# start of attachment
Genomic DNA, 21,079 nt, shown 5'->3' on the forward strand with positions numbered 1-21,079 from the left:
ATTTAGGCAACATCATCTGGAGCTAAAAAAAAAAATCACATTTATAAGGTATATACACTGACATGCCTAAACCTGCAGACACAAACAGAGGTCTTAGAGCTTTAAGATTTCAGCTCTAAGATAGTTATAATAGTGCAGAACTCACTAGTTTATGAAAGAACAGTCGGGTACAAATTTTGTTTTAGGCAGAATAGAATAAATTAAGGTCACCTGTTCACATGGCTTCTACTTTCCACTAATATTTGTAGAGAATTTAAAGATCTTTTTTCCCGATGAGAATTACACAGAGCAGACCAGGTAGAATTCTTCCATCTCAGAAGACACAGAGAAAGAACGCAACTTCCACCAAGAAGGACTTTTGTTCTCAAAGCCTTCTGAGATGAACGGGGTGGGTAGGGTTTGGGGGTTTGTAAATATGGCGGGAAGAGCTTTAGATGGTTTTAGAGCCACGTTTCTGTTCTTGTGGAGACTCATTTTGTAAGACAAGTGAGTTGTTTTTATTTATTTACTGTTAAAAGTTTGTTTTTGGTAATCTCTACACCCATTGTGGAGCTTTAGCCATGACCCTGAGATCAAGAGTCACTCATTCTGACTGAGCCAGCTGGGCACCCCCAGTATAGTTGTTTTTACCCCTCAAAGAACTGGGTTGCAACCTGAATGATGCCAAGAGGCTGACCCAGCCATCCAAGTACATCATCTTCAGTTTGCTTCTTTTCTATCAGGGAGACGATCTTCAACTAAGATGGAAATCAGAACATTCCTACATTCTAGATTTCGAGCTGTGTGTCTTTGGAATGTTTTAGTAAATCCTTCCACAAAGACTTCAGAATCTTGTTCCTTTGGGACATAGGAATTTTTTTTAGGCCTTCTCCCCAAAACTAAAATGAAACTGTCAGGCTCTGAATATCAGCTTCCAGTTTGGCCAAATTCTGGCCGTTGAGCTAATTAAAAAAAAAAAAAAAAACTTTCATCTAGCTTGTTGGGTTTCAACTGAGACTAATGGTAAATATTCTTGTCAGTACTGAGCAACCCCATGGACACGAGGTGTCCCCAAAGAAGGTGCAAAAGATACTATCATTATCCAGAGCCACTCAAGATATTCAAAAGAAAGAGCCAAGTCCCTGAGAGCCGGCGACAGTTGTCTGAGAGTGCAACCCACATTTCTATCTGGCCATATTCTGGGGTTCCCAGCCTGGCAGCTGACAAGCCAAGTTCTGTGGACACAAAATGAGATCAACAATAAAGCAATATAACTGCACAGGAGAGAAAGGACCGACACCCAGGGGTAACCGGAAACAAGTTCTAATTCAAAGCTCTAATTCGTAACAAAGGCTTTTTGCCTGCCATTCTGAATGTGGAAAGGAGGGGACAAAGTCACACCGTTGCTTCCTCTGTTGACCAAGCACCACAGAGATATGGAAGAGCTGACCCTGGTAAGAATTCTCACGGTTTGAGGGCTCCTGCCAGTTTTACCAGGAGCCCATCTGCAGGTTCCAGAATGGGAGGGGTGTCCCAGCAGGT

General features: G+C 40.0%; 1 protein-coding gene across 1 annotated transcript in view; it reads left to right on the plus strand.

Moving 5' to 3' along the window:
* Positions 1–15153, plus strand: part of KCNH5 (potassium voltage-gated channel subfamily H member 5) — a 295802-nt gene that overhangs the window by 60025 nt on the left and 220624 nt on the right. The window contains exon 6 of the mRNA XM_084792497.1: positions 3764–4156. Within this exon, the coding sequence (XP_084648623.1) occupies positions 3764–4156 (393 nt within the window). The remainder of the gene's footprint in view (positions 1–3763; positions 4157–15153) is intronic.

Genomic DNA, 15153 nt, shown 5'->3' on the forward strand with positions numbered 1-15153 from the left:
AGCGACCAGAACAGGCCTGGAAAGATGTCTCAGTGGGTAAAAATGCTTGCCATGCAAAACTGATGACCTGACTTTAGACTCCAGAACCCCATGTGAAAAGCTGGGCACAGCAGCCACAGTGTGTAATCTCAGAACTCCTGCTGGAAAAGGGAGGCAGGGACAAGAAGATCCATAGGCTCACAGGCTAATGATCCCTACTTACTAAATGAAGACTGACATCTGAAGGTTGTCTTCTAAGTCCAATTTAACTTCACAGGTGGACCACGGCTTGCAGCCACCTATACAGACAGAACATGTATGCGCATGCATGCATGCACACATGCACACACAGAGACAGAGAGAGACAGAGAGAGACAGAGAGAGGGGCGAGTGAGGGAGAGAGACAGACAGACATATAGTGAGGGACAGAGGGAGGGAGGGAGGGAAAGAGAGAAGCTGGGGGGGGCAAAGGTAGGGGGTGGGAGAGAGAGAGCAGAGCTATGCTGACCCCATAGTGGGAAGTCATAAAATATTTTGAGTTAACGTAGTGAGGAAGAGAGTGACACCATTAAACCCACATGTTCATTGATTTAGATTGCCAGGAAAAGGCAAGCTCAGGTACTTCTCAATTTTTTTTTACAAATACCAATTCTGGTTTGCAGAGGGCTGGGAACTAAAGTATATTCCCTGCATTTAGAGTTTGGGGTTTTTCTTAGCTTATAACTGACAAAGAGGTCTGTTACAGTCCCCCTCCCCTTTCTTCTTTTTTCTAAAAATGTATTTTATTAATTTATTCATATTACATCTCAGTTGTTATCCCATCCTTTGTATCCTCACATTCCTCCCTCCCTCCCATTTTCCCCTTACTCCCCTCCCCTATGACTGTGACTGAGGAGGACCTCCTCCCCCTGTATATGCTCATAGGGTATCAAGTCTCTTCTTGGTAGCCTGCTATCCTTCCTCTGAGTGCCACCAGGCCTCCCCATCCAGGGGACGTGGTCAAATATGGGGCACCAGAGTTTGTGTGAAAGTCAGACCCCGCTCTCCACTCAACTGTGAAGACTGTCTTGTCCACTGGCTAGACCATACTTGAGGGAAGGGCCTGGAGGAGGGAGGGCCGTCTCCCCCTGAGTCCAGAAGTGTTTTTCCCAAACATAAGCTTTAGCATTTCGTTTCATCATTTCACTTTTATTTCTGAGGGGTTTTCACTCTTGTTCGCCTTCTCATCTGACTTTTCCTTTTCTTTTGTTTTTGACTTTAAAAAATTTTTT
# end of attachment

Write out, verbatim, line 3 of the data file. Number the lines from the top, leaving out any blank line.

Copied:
General features: G+C 40.0%; 1 protein-coding gene across 1 annotated transcript in view; it reads left to right on the plus strand.